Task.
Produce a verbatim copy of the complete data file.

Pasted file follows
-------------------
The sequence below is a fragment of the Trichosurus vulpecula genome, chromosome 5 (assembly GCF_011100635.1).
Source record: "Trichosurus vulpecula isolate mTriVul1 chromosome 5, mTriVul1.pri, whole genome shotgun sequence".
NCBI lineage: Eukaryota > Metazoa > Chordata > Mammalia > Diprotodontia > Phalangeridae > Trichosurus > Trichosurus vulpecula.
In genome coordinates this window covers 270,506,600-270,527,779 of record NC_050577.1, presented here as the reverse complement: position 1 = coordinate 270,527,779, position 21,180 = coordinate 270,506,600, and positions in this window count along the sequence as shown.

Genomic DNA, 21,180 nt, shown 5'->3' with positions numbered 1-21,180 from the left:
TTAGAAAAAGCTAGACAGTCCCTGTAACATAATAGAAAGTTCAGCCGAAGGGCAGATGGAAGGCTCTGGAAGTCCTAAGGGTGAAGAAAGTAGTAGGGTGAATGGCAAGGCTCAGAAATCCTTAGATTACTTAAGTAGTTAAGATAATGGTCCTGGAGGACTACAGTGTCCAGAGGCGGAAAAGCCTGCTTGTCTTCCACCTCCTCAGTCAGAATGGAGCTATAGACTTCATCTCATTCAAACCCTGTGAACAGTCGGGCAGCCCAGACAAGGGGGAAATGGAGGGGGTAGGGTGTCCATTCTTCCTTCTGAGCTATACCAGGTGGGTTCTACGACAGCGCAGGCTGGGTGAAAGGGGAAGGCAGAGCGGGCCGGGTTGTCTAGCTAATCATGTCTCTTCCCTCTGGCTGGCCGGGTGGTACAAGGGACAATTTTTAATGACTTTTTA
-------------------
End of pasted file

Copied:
The sequence below is a fragment of the Trichosurus vulpecula genome, chromosome 5 (assembly GCF_011100635.1).
Source record: "Trichosurus vulpecula isolate mTriVul1 chromosome 5, mTriVul1.pri, whole genome shotgun sequence".
NCBI lineage: Eukaryota > Metazoa > Chordata > Mammalia > Diprotodontia > Phalangeridae > Trichosurus > Trichosurus vulpecula.
In genome coordinates this window covers 270,506,600-270,527,779 of record NC_050577.1, presented here as the reverse complement: position 1 = coordinate 270,527,779, position 21,180 = coordinate 270,506,600, and positions in this window count along the sequence as shown.

Genomic DNA, 21,180 nt, shown 5'->3' with positions numbered 1-21,180 from the left:
TTAGAAAAAGCTAGACAGTCCCTGTAACATAATAGAAAGTTCAGCCGAAGGGCAGATGGAAGGCTCTGGAAGTCCTAAGGGTGAAGAAAGTAGTAGGGTGAATGGCAAGGCTCAGAAATCCTTAGATTACTTAAGTAGTTAAGATAATGGTCCTGGAGGACTACAGTGTCCAGAGGCGGAAAAGCCTGCTTGTCTTCCACCTCCTCAGTCAGAATGGAGCTATAGACTTCATCTCATTCAAACCCTGTGAACAGTCGGGCAGCCCAGACAAGGGGGAAATGGAGGGGGTAGGGTGTCCATTCTTCCTTCTGAGCTATACCAGGTGGGTTCTACGACAGCGCAGGCTGGGTGAAAGGGGAAGGCAGAGCGGGCCGGGTTGTCTAGCTAATCATGTCTCTTCCCTCTGGCTGGCCGGGTGGTACAAGGGACAATTTTTAATGACTTTTTA